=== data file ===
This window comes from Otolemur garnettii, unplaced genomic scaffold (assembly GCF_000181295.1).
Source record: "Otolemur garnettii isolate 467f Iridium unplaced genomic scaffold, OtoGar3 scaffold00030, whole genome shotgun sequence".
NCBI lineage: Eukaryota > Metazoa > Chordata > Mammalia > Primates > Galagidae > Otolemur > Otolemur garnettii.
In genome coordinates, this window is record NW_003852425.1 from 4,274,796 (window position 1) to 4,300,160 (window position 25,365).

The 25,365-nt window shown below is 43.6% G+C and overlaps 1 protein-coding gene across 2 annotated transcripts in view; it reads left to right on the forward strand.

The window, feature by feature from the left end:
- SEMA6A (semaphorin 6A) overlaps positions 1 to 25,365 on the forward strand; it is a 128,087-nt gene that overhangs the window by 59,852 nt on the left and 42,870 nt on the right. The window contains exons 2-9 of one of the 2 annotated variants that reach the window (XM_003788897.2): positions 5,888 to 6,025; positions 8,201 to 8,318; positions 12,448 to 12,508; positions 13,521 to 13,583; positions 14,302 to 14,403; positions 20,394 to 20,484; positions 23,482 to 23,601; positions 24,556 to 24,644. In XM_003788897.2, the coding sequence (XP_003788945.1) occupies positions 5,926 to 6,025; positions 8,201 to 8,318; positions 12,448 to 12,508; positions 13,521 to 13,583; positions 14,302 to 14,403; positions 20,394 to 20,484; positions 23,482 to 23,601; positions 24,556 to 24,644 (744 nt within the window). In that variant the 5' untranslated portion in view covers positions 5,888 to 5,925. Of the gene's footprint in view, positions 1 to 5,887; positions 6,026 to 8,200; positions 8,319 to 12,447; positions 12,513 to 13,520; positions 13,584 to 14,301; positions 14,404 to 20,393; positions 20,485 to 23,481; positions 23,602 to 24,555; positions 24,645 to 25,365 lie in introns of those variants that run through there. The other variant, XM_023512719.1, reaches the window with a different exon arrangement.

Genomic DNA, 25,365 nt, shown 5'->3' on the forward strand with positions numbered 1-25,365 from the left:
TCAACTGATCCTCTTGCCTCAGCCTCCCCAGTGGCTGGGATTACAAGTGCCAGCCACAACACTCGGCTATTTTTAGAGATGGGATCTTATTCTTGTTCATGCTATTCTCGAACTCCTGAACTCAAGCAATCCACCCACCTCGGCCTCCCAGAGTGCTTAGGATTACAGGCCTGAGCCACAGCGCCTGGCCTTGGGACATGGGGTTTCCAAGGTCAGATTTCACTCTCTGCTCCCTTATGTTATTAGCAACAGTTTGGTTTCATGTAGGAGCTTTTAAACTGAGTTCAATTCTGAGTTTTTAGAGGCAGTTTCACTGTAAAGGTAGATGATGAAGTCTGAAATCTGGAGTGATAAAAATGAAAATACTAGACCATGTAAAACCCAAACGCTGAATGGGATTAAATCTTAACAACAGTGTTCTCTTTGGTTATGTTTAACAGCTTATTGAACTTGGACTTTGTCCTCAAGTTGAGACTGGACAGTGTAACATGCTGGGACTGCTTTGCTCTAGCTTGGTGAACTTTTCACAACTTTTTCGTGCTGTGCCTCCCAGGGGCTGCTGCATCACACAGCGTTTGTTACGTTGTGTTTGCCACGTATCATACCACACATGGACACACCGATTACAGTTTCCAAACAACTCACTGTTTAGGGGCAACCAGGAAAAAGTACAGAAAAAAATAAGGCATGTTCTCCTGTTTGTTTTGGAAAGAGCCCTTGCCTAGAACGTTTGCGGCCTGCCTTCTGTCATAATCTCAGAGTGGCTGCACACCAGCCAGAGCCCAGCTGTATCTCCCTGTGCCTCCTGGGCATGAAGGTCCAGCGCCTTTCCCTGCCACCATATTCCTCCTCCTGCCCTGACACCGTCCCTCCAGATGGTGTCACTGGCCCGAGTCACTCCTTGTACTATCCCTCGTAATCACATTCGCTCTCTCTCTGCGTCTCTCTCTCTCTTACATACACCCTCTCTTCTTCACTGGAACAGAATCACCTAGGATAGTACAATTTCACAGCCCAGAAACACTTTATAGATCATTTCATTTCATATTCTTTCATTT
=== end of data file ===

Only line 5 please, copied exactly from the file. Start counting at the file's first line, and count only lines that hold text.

The 25,365-nt window shown below is 43.6% G+C and overlaps 1 protein-coding gene across 2 annotated transcripts in view; it reads left to right on the forward strand.